ince its launch in 2010, Instagram has transformed the way that more than 500 million people around the world share visual inspiration. For anyone involved in design, the app offers a unique means of exploring and communicating ideas, or a way to simply rejoice in the beauty of the places, people and objects that have caught one’s eye. During the talk, you will hear from a handful of designers who have turned Instagramming into an art form, among them Ashley Hicks, @ashleyhicks1970, whose 93,300 followers are treated to exquisite images (right) that explore a range of interests including art, architecture and design, as well as chronicling his life with his wife, Kata (whom he met on Instagram). He will be joined by jewellery designer Charlotte di Carcaci, @charlottedicarcaci, who uses the app to share her passion for the often overlooked minutiae of painting, in particular 18th- and 19th-century portraiture, and interior designer Natalia Miyar, @nataliamiyar, who has launched her own practice after many years as design director at Helen Green Design. The event will be hosted by Homes & Gardens’ executive editor, Giles Kime, as part of the Conversations in Design programme at Focus/16.

WHEN Sunday 18 September, 11.30am. WHERE Design Centre, Chelsea

Harbour, London SW10 0XE. TICKETS £7.50 in advance (£10 on the door). Book online at dcch.co.uk, call 020 7352 1900, or email tickets@dcch. co.uk and quote HMSGR.

DESIGNER EVENTS AT DECOREX Our executive editor, Giles Kime, will be discussing a variety of key issues with leading names at these talks

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I N PERSON

MONDAY 19 SEPTEMBER GILES KIME DANIEL HOPWOOD

CAMPBELL THOMPSON

BARBARA SALLICK

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TIM GOSLING

JOANNA WOOD

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1pm DANIEL HOPWOOD Judge on the BBC’s Great Interior Design Challenge and former president of the British Institute of Interior Design with a leading architectural and interior design practice, Daniel will discuss the new luxury consumer.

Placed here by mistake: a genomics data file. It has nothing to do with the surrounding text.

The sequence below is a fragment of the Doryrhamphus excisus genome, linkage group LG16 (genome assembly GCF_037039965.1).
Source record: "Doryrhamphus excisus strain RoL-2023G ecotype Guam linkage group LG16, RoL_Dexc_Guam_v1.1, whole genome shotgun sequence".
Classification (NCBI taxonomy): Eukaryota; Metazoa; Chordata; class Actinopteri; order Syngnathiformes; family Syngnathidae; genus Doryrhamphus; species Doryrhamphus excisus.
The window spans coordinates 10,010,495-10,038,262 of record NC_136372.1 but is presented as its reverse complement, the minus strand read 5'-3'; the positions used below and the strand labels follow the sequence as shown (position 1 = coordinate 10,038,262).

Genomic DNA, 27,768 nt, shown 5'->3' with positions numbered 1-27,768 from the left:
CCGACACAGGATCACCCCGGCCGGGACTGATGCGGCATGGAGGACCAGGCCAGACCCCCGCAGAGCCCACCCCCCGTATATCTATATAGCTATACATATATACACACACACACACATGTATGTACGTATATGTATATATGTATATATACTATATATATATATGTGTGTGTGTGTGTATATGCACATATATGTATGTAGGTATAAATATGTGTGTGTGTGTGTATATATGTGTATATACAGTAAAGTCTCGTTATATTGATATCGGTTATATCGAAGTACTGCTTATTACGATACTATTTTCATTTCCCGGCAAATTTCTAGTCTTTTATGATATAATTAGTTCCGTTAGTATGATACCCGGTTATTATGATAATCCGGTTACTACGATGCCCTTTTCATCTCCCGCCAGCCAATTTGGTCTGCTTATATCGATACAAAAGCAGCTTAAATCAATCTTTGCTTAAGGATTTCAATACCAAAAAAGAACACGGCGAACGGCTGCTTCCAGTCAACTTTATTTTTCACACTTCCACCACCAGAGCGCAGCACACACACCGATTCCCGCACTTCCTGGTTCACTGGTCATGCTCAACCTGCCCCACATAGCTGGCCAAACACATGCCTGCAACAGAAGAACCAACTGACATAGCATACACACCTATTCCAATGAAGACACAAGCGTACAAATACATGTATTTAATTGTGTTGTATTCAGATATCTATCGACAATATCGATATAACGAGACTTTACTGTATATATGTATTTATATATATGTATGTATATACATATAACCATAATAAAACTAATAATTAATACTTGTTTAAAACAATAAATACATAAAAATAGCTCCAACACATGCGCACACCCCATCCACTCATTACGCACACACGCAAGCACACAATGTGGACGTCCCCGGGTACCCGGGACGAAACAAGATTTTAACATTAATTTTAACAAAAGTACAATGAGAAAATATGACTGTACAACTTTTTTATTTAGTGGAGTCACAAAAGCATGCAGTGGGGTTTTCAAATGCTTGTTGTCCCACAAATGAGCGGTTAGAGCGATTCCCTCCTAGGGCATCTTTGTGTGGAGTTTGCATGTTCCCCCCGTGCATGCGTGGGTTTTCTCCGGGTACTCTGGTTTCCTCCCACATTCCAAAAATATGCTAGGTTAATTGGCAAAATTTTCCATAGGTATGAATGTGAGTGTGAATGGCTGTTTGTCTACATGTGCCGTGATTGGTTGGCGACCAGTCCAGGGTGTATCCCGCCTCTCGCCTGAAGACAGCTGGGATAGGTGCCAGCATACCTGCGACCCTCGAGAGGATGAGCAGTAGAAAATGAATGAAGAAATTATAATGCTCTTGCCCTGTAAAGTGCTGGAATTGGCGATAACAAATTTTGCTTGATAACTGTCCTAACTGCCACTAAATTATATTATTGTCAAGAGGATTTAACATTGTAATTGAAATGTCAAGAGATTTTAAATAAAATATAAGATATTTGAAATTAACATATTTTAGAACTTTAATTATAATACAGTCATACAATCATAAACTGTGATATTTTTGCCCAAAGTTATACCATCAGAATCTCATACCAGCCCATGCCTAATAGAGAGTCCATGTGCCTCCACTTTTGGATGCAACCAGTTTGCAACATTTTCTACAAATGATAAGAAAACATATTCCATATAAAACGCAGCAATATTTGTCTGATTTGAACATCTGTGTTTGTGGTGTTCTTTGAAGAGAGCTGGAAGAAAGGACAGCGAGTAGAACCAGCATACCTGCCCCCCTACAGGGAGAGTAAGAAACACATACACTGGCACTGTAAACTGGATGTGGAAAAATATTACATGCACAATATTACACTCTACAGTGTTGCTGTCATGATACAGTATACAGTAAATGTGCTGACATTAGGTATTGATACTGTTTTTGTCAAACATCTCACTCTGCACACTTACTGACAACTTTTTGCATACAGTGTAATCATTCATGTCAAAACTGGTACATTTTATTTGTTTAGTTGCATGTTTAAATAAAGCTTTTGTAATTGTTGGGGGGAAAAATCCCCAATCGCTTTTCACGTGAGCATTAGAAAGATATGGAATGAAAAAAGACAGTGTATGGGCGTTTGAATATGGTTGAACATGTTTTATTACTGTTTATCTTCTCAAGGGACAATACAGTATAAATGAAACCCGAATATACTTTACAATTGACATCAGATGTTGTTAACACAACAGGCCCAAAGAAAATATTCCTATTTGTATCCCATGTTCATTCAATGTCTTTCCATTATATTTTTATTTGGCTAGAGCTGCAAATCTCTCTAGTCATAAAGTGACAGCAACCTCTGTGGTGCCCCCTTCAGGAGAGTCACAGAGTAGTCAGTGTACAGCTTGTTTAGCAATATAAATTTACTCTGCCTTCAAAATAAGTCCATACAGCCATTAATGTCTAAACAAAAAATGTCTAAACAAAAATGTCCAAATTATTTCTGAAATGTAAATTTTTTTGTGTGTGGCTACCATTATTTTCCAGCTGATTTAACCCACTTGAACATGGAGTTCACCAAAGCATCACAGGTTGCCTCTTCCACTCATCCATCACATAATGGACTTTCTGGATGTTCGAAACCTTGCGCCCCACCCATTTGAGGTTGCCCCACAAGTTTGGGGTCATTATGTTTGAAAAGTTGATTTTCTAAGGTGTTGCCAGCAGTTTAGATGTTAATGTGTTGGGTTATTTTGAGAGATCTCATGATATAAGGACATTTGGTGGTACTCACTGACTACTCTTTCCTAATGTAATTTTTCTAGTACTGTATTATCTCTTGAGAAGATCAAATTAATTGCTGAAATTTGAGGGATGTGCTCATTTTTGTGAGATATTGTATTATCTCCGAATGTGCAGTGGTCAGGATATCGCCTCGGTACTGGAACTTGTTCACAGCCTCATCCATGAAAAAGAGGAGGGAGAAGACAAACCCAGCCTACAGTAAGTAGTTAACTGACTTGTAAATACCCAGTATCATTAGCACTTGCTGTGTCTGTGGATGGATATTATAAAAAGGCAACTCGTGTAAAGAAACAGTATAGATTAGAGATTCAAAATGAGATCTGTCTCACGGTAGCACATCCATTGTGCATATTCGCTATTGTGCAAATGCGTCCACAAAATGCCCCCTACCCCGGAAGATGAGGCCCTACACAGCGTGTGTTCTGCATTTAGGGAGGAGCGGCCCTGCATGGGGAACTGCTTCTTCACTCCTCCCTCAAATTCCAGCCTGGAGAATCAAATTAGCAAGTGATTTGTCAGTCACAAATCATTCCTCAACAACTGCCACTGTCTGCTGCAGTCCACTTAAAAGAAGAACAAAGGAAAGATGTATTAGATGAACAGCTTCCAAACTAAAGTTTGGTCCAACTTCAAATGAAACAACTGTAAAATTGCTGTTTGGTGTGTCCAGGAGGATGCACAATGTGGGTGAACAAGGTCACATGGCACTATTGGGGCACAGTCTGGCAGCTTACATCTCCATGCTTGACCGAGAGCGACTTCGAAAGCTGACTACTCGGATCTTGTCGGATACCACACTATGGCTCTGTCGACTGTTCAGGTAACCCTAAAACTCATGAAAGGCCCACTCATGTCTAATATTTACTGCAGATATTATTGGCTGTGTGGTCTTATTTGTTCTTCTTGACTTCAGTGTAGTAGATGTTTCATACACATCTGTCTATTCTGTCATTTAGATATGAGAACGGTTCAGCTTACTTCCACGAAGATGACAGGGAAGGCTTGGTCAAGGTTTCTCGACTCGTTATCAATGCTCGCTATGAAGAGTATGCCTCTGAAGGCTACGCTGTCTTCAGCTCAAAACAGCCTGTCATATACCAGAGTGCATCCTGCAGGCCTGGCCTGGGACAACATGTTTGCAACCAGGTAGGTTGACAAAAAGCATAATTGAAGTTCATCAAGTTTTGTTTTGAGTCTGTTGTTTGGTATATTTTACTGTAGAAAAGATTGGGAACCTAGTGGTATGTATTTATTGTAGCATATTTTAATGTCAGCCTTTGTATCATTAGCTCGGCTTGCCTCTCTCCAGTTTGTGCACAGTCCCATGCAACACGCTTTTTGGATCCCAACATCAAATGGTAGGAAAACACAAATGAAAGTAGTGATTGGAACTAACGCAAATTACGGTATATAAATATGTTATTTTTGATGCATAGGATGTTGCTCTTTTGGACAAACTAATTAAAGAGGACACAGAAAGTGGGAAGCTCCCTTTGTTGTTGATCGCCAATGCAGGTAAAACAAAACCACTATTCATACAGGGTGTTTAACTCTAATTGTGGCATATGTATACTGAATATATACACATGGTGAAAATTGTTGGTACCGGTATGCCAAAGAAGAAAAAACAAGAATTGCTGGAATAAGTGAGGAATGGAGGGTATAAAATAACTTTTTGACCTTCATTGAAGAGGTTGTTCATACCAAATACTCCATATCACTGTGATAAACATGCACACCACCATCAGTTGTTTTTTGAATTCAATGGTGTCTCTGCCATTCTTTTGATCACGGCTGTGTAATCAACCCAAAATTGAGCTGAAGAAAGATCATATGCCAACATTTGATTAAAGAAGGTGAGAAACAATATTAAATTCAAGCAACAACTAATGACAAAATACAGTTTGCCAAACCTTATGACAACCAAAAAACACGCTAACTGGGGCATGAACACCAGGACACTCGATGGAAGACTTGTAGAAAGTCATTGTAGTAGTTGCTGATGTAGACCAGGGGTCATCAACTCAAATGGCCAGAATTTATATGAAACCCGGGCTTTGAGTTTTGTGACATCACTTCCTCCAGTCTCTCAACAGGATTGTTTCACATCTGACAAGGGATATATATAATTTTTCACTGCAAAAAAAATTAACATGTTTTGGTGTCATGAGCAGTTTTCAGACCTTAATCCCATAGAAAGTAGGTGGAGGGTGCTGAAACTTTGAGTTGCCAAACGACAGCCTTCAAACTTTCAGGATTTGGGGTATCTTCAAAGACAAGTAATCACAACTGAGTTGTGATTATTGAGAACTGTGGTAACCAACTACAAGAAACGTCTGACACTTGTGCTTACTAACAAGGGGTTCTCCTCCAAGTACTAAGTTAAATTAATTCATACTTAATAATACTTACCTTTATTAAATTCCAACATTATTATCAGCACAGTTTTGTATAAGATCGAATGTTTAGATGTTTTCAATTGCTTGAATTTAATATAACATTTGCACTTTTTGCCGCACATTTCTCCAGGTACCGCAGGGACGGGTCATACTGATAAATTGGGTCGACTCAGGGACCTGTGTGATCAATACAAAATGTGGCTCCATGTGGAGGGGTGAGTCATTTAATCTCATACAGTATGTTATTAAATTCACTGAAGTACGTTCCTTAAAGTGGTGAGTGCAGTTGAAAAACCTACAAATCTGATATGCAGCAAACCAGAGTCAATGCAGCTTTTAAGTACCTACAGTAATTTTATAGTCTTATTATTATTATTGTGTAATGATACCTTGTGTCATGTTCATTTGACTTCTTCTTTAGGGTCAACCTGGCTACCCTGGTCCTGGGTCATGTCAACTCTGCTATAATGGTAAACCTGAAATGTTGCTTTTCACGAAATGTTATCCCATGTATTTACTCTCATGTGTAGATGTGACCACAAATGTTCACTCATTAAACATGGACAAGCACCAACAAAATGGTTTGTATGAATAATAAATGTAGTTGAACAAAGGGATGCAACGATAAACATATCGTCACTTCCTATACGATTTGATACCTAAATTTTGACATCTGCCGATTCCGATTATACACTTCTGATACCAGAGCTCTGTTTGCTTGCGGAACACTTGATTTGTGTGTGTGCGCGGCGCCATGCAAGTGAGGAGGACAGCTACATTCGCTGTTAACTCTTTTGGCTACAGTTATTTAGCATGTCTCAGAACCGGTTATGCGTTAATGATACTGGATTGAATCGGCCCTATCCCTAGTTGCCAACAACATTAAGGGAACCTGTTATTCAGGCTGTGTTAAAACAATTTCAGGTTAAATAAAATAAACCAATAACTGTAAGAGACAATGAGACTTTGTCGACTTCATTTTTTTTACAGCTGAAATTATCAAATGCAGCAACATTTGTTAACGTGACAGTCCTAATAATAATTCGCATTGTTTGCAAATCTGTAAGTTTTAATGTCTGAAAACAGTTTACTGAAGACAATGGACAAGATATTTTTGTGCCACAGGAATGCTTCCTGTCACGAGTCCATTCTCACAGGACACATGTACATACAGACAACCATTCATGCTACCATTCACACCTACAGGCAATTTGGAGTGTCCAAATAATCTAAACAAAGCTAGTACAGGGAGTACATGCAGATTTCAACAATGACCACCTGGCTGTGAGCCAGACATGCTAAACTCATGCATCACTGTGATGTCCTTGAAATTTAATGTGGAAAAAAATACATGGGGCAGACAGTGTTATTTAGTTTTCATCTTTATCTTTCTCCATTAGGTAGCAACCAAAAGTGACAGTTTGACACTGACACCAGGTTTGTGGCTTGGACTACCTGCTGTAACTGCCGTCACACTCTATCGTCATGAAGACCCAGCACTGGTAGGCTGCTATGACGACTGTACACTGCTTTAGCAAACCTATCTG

SALLY STOREY

NINA CAMPBELL

3pm TIM GOSLING, JOANNA WOOD, CAMPBELL THOMPSON & SALLY STOREY Furniture designer Tim Gosling, interior designer Joanna Wood,

And So To Bed buying and merchandise director Campbell Thompson and lighting expert Sally Storey will talk about the impact of Brexit on the future of British interior design.

50

TUESDAY 20 SEPTEMBER 12pm NINA CAMPBELL & BARBARA SALLICK Internationally acclaimed interior designer Nina Campbell and Barbara Sallick, co-founder of Waterworks and author of the new book The Perfect Bath, will discuss the evolution of the bath, revealing the emerging trends in bathroom design.


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FABRICS & WALLPAPERS

New COLLECTIONS Pattern is coming to the fore this autumn with delicately drawn leafy scenes, painterly prints and small geometric repeats STY LI N G FINOLA INGER P H OTOGRA P H S P O L LY W R E FO R D

WALLPAPER (from left) Waterperry in Ink/Grey, £52 a roll, Sanderson. Aravali W6955-02, £79 a roll, Matthew Williamson at Osborne & Little. (On floor) Balabina in Midnight & Jade, £90 a roll, Cole & Son. FABRICS Seat pad in Delphiniums in Coral, linen, £66m, Sanderson. Cushions in (from left) Star in Copper, silk, £150m, Evitavonni. Dragonfly in Sapphire, wool mix, £218.50, de Le Cuona.

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(On rolls, from left) Courtoisie in Moss Green, polyester, £70.40m; Private in Moss Green, polyester, £70.40m; both Casamance. Abberley in Greengage, linen, £118m, Cloth & Clover. Hana in Eden, cotton, £30m, Villa Nova. Brocatello, linen mix, £87m, Nobilis. Soft Angles in Indigo, polyester mix, £80m, HBF Textiles at Studiotex. Royal Garden